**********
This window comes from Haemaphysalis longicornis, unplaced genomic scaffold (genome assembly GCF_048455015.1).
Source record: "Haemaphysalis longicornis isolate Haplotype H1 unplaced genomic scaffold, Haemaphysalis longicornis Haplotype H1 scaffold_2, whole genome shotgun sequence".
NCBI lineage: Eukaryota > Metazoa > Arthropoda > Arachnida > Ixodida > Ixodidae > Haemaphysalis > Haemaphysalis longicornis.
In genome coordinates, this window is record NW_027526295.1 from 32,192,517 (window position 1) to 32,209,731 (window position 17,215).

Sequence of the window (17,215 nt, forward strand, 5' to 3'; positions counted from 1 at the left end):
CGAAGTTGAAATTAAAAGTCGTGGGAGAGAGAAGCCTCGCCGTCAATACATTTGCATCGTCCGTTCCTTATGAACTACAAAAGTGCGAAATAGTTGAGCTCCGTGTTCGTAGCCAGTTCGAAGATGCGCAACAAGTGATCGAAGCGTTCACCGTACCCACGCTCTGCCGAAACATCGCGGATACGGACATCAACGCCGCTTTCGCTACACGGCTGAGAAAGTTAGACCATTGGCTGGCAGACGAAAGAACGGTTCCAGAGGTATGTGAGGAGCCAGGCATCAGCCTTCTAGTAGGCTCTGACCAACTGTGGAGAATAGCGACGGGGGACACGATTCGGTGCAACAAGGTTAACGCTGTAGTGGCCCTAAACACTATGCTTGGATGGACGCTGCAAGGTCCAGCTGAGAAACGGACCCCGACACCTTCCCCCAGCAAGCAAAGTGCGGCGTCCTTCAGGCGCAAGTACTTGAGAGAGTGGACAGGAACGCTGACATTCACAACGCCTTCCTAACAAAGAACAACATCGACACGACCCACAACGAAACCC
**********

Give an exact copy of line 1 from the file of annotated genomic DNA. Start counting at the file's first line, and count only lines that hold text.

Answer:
This window comes from Haemaphysalis longicornis, unplaced genomic scaffold (genome assembly GCF_048455015.1).